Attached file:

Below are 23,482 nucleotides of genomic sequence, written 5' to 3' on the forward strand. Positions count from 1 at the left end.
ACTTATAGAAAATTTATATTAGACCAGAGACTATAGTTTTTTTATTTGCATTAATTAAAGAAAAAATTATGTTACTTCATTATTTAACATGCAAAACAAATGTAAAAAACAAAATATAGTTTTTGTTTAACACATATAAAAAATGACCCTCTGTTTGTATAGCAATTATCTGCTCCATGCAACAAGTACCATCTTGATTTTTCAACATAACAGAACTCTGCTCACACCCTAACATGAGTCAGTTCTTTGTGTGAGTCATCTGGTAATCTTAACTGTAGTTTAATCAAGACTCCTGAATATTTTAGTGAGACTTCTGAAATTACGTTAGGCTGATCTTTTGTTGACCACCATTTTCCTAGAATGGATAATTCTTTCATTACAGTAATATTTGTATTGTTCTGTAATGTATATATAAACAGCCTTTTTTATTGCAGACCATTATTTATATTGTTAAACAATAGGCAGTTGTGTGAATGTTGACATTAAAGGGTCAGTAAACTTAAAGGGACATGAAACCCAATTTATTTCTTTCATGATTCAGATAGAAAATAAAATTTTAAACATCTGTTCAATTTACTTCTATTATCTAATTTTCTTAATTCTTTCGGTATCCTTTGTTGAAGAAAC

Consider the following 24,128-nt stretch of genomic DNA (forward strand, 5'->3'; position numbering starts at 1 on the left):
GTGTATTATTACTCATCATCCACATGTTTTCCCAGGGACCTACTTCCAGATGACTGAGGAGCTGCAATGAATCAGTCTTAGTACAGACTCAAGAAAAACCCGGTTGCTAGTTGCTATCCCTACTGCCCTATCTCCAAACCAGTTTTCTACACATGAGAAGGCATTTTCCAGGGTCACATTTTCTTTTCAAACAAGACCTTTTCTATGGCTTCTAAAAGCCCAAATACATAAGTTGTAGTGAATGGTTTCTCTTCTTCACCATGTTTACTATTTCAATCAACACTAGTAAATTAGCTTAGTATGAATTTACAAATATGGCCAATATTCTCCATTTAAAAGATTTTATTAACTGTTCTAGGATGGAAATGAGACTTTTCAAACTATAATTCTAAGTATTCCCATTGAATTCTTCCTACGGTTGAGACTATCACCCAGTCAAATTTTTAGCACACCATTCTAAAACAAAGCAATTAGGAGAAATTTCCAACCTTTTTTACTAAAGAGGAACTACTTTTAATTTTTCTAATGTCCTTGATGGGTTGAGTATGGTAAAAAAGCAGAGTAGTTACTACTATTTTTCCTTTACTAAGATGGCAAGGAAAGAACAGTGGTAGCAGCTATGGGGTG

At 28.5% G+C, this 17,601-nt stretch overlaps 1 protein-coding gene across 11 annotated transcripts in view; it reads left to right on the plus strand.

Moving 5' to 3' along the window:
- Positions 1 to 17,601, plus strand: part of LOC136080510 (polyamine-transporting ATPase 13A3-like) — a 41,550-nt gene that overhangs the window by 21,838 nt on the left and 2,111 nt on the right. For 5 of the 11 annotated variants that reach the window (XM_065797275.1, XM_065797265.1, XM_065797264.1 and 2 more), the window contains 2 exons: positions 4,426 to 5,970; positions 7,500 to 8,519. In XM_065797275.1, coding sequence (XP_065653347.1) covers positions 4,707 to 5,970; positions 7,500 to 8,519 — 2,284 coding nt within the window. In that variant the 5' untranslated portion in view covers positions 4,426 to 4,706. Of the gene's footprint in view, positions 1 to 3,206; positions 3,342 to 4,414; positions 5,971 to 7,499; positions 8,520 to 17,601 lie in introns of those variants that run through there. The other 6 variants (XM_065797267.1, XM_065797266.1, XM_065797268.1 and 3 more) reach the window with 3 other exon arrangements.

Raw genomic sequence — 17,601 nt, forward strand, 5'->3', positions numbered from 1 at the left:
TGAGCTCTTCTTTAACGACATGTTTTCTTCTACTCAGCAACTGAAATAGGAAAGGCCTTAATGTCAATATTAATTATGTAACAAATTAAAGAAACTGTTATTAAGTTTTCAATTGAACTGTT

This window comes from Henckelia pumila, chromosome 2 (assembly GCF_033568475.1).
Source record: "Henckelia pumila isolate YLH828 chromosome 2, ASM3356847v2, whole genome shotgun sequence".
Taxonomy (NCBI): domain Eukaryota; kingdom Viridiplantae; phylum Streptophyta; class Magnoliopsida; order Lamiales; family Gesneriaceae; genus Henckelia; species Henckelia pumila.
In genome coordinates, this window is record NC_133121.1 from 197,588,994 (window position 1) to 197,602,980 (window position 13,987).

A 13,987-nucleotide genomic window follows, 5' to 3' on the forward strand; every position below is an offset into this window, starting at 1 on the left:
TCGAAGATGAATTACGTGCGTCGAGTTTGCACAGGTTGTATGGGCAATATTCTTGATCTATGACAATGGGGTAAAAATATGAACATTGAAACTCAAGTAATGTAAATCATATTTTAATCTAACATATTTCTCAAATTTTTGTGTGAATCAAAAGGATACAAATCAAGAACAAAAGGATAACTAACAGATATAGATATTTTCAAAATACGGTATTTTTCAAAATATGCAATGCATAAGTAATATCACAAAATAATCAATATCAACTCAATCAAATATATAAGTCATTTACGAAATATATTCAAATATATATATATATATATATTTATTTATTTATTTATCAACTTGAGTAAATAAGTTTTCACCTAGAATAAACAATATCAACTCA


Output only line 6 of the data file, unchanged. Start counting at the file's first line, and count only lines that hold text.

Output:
Moving 5' to 3' along the window: